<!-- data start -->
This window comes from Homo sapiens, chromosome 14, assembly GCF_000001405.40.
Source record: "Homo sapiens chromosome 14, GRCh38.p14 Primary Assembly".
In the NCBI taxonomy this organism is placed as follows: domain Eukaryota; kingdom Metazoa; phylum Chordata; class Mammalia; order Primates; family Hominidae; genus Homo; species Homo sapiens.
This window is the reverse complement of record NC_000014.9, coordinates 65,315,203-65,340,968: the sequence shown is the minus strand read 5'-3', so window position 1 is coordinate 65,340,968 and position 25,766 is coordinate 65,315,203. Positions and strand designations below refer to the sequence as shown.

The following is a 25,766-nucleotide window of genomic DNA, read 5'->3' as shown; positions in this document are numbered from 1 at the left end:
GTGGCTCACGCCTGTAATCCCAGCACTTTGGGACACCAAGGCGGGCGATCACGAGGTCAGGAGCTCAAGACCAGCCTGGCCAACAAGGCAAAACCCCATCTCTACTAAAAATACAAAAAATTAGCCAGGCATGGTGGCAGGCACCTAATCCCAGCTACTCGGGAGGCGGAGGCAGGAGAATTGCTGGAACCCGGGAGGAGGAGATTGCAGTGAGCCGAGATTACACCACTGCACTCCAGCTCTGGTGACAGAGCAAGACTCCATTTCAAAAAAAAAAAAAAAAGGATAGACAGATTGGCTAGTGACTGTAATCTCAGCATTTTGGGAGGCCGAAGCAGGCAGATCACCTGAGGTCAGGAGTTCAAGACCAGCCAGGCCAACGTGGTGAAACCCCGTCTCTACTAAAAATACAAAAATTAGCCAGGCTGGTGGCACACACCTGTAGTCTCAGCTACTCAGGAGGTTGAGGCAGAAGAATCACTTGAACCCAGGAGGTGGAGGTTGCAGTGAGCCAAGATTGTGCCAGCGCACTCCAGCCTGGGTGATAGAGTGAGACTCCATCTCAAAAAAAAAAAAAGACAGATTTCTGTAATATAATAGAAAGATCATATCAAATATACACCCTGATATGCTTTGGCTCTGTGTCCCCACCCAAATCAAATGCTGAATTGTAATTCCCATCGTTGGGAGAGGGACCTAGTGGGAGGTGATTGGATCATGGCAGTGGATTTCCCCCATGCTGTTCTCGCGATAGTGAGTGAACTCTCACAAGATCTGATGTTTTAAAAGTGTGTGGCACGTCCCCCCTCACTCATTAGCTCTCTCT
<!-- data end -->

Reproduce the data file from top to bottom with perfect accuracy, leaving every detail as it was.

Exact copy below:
This window comes from Homo sapiens, chromosome 14, assembly GCF_000001405.40.
Source record: "Homo sapiens chromosome 14, GRCh38.p14 Primary Assembly".
In the NCBI taxonomy this organism is placed as follows: domain Eukaryota; kingdom Metazoa; phylum Chordata; class Mammalia; order Primates; family Hominidae; genus Homo; species Homo sapiens.
This window is the reverse complement of record NC_000014.9, coordinates 65,315,203-65,340,968: the sequence shown is the minus strand read 5'-3', so window position 1 is coordinate 65,340,968 and position 25,766 is coordinate 65,315,203. Positions and strand designations below refer to the sequence as shown.

The following is a 25,766-nucleotide window of genomic DNA, read 5'->3' as shown; positions in this document are numbered from 1 at the left end:
GTGGCTCACGCCTGTAATCCCAGCACTTTGGGACACCAAGGCGGGCGATCACGAGGTCAGGAGCTCAAGACCAGCCTGGCCAACAAGGCAAAACCCCATCTCTACTAAAAATACAAAAAATTAGCCAGGCATGGTGGCAGGCACCTAATCCCAGCTACTCGGGAGGCGGAGGCAGGAGAATTGCTGGAACCCGGGAGGAGGAGATTGCAGTGAGCCGAGATTACACCACTGCACTCCAGCTCTGGTGACAGAGCAAGACTCCATTTCAAAAAAAAAAAAAAAAGGATAGACAGATTGGCTAGTGACTGTAATCTCAGCATTTTGGGAGGCCGAAGCAGGCAGATCACCTGAGGTCAGGAGTTCAAGACCAGCCAGGCCAACGTGGTGAAACCCCGTCTCTACTAAAAATACAAAAATTAGCCAGGCTGGTGGCACACACCTGTAGTCTCAGCTACTCAGGAGGTTGAGGCAGAAGAATCACTTGAACCCAGGAGGTGGAGGTTGCAGTGAGCCAAGATTGTGCCAGCGCACTCCAGCCTGGGTGATAGAGTGAGACTCCATCTCAAAAAAAAAAAAAGACAGATTTCTGTAATATAATAGAAAGATCATATCAAATATACACCCTGATATGCTTTGGCTCTGTGTCCCCACCCAAATCAAATGCTGAATTGTAATTCCCATCGTTGGGAGAGGGACCTAGTGGGAGGTGATTGGATCATGGCAGTGGATTTCCCCCATGCTGTTCTCGCGATAGTGAGTGAACTCTCACAAGATCTGATGTTTTAAAAGTGTGTGGCACGTCCCCCCTCACTCATTAGCTCTCTCT